Can and should one person be designated as the main voice of “science” in government today? What other models of expert consultation should be considered? What mechanisms should be in place to review the provision of scientific advice in certain areas of government decision making where technical knowledge is deemed critical? None of these questions is being seriously raised in an open and inclusive debate today, although we do not exactly face a shortage of platforms for science policy discussions in this country.

Instead, those who have readily applauded the Liberals and booed the Ontario Conservatives are playing into the symbolic politics of their decisions. If we want more reliable, research-based knowledge to be considered in policy-making, we need more than a cheerful “team science” crowd genuflecting to any gesture, as well-intentioned as it might be, to elevate the status of science in government. An evidence-based stance to scrutinize claims and promises is as needed in these cases as in the ostensibly anti-science agendas of right-leaning parties.

Creso Sá
Creso Sá is the vice-dean of the Ontario Institute for Studies in Education at the University of Toronto. He is also the editor of the Canadian Journal of Higher Education.
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  1. Jim Woodgett / 12 octobre 2018 à 17:39

    Hi Creso,

    While it’s good to ask the question, I think the idea that the Chief Science Advisor type position is a singular/main voice for science is fundamentally wrong. Ultimately, there needs to be a mechanism for facile reference of politicians to access scientific information. They are not going to seek out scientists themselves – indeed, there’s little evidence any government has exploited the Royal Society of Canada, for example, for advice on science. Instead, the role of the CSA is to provide conduits and linkages to relevant experts, as well as contextualizing the questions in ways that are likely more useful. In addition, there is clearly an educational role that is regularized by the existence of the position on the Hill.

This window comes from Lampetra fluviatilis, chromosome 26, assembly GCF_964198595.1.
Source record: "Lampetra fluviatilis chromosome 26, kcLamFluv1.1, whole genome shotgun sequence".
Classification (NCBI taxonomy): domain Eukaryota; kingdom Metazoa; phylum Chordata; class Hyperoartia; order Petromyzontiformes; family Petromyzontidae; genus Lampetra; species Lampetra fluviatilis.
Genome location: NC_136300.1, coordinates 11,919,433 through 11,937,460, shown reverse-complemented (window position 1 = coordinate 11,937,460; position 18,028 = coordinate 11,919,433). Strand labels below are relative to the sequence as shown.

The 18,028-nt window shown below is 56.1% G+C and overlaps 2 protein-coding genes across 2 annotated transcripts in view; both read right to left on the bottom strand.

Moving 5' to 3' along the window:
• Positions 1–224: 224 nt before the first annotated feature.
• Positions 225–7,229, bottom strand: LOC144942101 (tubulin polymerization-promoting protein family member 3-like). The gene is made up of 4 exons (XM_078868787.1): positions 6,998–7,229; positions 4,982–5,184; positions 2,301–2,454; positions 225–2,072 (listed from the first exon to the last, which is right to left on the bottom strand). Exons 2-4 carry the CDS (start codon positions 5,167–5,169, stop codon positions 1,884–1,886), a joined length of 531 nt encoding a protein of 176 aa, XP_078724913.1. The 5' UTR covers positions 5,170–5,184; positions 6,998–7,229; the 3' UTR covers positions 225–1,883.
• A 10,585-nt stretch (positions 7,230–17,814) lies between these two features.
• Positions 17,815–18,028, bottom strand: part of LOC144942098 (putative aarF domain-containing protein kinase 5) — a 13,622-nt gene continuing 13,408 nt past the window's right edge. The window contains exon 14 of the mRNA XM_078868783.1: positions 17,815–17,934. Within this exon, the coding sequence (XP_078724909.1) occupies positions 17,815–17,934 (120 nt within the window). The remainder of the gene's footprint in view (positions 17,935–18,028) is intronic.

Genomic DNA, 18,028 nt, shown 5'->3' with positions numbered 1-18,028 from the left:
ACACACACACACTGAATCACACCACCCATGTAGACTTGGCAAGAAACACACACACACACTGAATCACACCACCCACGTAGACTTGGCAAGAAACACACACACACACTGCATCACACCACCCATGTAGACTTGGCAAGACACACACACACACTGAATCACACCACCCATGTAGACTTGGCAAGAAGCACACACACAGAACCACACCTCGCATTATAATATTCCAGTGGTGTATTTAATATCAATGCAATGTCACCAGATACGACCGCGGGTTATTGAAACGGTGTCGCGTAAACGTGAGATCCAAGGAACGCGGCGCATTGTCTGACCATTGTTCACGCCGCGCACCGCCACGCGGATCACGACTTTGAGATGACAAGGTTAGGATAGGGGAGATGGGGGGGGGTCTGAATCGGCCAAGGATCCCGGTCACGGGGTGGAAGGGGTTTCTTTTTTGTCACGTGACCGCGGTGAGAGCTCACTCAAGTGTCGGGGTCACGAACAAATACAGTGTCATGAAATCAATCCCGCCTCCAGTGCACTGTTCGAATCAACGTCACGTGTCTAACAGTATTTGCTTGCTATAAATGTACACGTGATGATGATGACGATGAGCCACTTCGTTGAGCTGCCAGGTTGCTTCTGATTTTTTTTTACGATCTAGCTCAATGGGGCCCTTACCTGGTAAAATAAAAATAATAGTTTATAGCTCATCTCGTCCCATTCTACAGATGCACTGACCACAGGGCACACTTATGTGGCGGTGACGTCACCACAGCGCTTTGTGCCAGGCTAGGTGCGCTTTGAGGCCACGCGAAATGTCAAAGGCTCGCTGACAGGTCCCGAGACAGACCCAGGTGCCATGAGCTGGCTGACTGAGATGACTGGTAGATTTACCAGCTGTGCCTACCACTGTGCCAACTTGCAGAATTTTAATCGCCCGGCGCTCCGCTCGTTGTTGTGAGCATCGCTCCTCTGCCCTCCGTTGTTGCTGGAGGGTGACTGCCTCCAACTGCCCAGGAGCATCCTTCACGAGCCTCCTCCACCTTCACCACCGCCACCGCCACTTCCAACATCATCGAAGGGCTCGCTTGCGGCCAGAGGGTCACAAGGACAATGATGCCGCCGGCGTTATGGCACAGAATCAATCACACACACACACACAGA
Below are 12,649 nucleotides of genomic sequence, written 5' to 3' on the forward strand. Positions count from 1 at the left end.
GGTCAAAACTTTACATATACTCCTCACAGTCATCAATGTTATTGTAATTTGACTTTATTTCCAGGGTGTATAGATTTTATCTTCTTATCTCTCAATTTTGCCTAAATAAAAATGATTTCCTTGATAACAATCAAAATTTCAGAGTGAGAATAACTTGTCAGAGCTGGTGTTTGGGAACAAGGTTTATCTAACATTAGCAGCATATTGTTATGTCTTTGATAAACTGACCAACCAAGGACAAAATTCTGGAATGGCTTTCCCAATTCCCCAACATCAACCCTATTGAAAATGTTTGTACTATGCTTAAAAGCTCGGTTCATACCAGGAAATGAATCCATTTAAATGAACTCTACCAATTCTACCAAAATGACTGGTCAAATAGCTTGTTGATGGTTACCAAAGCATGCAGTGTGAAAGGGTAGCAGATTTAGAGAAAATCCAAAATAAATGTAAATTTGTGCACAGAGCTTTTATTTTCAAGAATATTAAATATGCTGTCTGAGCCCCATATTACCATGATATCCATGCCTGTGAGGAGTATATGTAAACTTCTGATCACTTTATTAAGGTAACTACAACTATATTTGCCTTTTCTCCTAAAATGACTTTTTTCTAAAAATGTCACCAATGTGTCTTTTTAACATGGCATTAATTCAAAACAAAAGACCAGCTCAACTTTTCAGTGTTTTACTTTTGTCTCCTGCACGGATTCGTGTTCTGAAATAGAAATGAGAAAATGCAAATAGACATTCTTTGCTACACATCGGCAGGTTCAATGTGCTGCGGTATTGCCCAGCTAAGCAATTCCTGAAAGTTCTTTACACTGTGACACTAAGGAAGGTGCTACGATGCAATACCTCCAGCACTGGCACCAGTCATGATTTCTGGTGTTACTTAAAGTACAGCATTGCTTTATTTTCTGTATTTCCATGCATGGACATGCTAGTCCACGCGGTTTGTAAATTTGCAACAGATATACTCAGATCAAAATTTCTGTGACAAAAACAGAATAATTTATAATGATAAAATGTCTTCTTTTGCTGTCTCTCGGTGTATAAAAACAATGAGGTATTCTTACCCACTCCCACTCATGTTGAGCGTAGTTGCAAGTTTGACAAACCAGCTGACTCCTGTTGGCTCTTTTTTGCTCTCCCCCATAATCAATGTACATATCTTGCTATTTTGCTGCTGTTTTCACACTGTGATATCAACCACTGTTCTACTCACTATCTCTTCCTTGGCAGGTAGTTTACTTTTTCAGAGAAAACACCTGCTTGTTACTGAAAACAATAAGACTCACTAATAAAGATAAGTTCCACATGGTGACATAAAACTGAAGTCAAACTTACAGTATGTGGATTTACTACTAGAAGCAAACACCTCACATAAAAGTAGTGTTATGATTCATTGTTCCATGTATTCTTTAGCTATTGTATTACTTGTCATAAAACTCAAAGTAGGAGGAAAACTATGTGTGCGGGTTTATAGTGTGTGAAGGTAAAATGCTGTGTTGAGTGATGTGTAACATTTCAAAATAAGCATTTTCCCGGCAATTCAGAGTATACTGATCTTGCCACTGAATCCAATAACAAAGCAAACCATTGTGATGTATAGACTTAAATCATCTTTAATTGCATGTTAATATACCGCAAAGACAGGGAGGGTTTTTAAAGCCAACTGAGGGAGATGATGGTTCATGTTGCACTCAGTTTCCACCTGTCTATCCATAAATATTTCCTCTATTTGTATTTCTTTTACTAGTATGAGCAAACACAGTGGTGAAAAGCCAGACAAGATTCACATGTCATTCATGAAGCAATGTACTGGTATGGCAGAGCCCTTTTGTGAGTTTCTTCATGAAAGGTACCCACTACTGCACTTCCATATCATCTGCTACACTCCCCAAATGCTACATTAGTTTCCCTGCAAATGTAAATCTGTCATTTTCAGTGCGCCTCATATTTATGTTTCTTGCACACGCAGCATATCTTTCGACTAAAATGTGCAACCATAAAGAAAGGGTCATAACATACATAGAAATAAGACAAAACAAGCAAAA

The creation of the role also sends a political message, as you point out, and that is a concern – as we saw in Ontario where the quality and effectiveness of the Advisor was not questioned, the position was simply deemed not useful (though the Ford government has not indicated that there will not be an appointment in the future).

    Surely, it is possible and desirable to view such a role in a non-political manner? This would be helped if the role was non-partisan and the office of the CSA equally available to all MPs (it’s not clear to me that is the case).

    It is also of note that the quality of Canadian CSAs (Drs. Nemer, Shoichet and Quirion) has been outstanding – as researchers and communicators. Whether less qualified/capable individuals would be so readily defended is unclear.

    Lastly, the Naylor panel reported on the lack of coordination between our main federal funding agencies and their recommendation for creation of a coordinating committee (CRCC) has been accepted and the body created. The degree that the CSA is able to meld our scientific bodies and agencies into a more coherent, integrated effort will be a measure of the value-add of the position. I am sure the CSA will publish regular updates on her activities and progress. This lady is not for turning.